We work for environmental justice , reform of the criminal justice/policing system and cutting the school-to-prison pipeline, fair elections that loosen the grip of big money on our politics, and reform of the systems that keep our families trapped in poverty in the midst of wealth. Read more about our issues here.



 

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Maryland to Alabama, a "secret sauce" for progressive organizing develops

pm_folks_with_banner.jpgMoCo activists will remember Justin Vest, one of the first organizers in the PMD Montgomery chapter, who relocated his growing family back to his home state of Alabama a few years ago to apply his insights to organizing there. “As Progressive Maryland expanded into more rural areas after 2016,” Vest relates here,  “I started to realize just how similar rural Maryland was to places I knew very well in Alabama.” Leigh Friedman of Progressive Breakfast has the story.



 

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As Hogan interstate plan approaches vote, biggest local pushback yet

traffic_congestion.jpegA proposal to privatize the building of new lanes on I-495 and I-270 in Maryland – to be paid for with tolls collected by the private companies – is facing big-time local opposition in advance of a vote tomorrow (Wednesday, June 5). Three officials, including swing vote Comptroller Peter Franchot, will rule on whether a mixed-mode transit plan or a cars-only congestion infusion is in our Beltway future. Read more here.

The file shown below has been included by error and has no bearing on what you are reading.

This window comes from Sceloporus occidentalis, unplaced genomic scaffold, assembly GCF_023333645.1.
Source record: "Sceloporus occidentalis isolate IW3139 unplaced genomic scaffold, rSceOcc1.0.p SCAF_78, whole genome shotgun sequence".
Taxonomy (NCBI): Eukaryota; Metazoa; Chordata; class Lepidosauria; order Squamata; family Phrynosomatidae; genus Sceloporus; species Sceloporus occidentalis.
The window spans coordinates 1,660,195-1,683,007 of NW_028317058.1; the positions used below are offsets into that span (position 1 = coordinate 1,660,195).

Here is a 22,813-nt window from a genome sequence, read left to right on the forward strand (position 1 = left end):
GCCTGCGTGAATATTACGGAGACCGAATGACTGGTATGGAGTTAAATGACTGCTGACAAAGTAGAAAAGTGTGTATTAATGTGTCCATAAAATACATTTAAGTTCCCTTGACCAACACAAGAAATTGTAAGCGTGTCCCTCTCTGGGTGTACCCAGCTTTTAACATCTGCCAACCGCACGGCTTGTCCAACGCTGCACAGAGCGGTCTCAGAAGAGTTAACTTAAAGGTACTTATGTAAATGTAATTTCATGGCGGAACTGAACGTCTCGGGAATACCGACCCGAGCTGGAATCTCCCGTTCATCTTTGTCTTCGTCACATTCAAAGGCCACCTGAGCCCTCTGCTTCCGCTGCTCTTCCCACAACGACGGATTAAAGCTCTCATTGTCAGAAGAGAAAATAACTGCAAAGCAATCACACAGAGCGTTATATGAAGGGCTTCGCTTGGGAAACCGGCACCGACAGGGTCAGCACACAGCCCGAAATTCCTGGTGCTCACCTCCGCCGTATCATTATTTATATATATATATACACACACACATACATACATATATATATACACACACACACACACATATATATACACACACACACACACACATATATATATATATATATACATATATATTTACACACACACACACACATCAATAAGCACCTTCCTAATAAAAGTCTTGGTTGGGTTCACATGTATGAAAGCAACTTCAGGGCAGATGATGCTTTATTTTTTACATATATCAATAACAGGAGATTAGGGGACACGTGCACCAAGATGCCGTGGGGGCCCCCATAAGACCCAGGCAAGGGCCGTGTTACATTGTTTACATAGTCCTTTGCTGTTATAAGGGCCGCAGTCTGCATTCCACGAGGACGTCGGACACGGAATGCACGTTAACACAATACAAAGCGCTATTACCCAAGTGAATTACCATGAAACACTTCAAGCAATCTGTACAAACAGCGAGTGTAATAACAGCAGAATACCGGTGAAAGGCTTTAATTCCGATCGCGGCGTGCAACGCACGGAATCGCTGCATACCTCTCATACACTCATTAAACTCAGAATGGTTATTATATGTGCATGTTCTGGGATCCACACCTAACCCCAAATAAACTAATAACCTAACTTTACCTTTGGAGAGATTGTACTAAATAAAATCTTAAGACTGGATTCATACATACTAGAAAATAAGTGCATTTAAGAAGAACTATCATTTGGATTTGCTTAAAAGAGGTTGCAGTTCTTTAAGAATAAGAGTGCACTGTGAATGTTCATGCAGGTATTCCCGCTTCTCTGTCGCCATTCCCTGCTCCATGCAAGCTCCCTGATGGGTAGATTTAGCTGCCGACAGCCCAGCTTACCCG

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Progressive Maryland Weekly Memo for Monday, June 3, 2019

PM_Logo.pngPublic planning's importance, our next training (nearer the beach!) and activism in summer, when progressives get some fresh air. All in the Weekly Memo... check it out.



 

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Weekender: Co-Governing Puts Us ‘In the Room Where It Happens’

people's_action_logo.pngVeteran Chicago and People's Action organizer Richard Hatch examines what the emerging strategy of "co-PM_Logo.pnggovernance is coming to mean in practice:  co-governance means that once elected, officials will continue to listen to and actively work with our communities – rather than corporate lobbyists – to draft policies and move them forward, together. We don't vote and then turn our backs, and neither should the folks we vote into office. Thoughts for the first weekend of June, 2019 from Progressive Breakfast at People's Action.



 

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Financial Setup of Hogan Toll Lane Plan Raises New Questions

hogan_in_shades.jpgGov. Hogan's gauzy plans for a free Interstate upgrade courtesy of the slippery public-private partnership dodge has significant big risks for Maryland taxpayers written right into the contract documents, as transit activist Benjamin Ross outlines here in a Maryland Matters opinion article. All this free stuff may have a high price after all, and the Board of Public Works should definitely turn this scam down when it comes up next week.